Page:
The International Atomic Energy Agency (IAEA), in cooperation with the Food and Agriculture Organization of the United Nations (FAO), has helped Mauritius take an important step in the suppression of agricultural pests with the inauguration of a new facility to apply a nuclear technique to fight insects that cause annual losses of around US $6 million to farmers.
The facility will help the Indian Ocean island apply the Sterile Insect Technique (SIT) to combat pests that attack fruit and vegetable crops such as mango, peach and cucumbers. The technique works by mass-rearing fruit fly insects and then using radiation to sterilize the males. These are then released in cultivated fields at weekly intervals, with the goal of significantly reducing their wild population.
“With the capacity to produce 15 million sterile flies per week, the two-storey facility will support Mauritius and the region in the suppression of key agricultural pests,” said Shaukat Abdulrazak, Director of the IAEA Division for Africa.
The facility will initially focus on the mass-production of three fruit fly species that cause the most economic harm to the island: the oriental fruit fly, the peach fruit fly and the melon fly. These insects lay eggs under the skin of the fruit or vegetable, which develop into larvae that destroy harvests. The oriental- and peach fruit flies attack mango, guava, citrus and peach, among others, while the melon fly attacks cucurbits, such as melon, pumpkin, squash, and cucumber. Cucurbits alone account for about 30 percent of cultivated areas in Mauritius, and the melon fly causes damage to around 30 per cent of such crops per year.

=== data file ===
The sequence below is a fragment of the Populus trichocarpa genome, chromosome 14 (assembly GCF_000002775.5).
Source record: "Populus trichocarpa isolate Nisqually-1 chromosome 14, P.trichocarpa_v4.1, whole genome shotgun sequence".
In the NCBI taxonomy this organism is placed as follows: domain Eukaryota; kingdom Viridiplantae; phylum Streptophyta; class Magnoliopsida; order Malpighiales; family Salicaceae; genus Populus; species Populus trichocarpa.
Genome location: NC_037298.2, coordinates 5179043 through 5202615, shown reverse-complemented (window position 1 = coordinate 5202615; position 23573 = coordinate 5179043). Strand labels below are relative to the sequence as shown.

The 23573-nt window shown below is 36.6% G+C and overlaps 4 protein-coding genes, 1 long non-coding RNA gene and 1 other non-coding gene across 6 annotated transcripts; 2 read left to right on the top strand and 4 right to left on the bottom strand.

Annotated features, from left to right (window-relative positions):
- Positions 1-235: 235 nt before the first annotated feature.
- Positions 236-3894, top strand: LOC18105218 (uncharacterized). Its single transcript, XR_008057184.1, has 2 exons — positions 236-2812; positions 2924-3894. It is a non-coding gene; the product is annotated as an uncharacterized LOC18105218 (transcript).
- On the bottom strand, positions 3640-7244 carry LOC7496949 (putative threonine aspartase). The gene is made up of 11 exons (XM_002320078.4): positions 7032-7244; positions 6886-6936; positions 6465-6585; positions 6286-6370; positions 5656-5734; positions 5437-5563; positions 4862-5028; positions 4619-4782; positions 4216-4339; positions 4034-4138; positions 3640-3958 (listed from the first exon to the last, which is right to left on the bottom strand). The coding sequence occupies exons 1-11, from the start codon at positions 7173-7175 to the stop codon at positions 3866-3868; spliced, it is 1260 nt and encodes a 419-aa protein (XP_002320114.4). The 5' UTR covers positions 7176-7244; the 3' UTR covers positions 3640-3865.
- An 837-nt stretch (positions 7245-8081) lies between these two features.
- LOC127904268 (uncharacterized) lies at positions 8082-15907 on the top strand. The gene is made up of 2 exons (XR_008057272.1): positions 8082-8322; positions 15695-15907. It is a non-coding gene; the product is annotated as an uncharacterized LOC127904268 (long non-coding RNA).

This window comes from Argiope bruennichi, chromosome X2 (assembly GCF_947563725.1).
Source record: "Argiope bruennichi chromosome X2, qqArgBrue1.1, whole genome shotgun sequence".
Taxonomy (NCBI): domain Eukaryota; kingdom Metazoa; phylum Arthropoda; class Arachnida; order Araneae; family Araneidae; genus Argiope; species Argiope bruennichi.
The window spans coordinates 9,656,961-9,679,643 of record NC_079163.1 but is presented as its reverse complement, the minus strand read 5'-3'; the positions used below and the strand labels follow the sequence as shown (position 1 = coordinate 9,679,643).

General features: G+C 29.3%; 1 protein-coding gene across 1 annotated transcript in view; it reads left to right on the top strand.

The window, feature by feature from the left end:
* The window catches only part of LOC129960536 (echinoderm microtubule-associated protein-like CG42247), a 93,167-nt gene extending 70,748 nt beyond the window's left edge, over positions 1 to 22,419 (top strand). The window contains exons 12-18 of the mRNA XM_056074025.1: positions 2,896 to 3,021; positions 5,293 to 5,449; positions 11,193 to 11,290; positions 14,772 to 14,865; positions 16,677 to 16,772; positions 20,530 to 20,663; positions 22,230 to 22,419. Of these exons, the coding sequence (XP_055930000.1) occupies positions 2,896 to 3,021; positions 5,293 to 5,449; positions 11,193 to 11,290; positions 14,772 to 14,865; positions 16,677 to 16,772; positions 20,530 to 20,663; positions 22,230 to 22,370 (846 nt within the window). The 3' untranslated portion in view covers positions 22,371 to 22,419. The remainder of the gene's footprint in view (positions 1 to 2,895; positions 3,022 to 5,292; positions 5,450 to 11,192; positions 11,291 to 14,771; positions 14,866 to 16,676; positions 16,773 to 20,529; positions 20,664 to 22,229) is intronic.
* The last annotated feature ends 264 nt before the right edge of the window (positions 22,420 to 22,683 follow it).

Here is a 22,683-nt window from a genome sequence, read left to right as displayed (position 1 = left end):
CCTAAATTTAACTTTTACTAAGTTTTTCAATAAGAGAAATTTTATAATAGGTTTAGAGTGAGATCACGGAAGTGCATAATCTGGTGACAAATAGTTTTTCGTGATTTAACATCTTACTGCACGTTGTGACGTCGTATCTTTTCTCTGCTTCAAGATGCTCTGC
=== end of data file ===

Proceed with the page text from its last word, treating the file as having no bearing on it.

“TheSIT is a cost-effective and environmentally friendly technique used in countries across the world to suppress insect pests, such as the Mediterranean fruit fly and the tsetse flies,” said Preeaduth Sookar, Principal Scientific Officer at the Entomology Division of the Ministry of Agro Industry and Food Security. “The facility will help Mauritius protect its agricultural industry, which is increasingly at risk of damage from invasive fruit flies.”
The inauguration on 22 August of the facility in Reduit, south of the capital Port Louis, builds on a previous IAEA effort to help the country address several invasive fruit flies. Through its Joint FAO/IAEA Division and its Technical Cooperation Programme, the Agency provided advice to Mauritius in the design and construction of the facility, and helped the country procure and install a Cobalt-60 irradiator to sterilize flies.
The application of the SIT will be integrated with other fruit fly suppression methods in the country, such as bait application techniques, trapping and sanitation measures. The combined methods have already produced good results, reducing melon fly infestations in cucurbits from 30 to 5 per cent from 2008 to 2014.
The new facility will also host training for SIT technicians from neighbouring Indian Ocean and mainland Africa countries. In addition, it can supply sterile flies for small pilot projects in the region. The facility in Mauritius is one of 24 such mass-rearing facilities to apply SIT against fruit flies around the world, and the second in Southern Africa.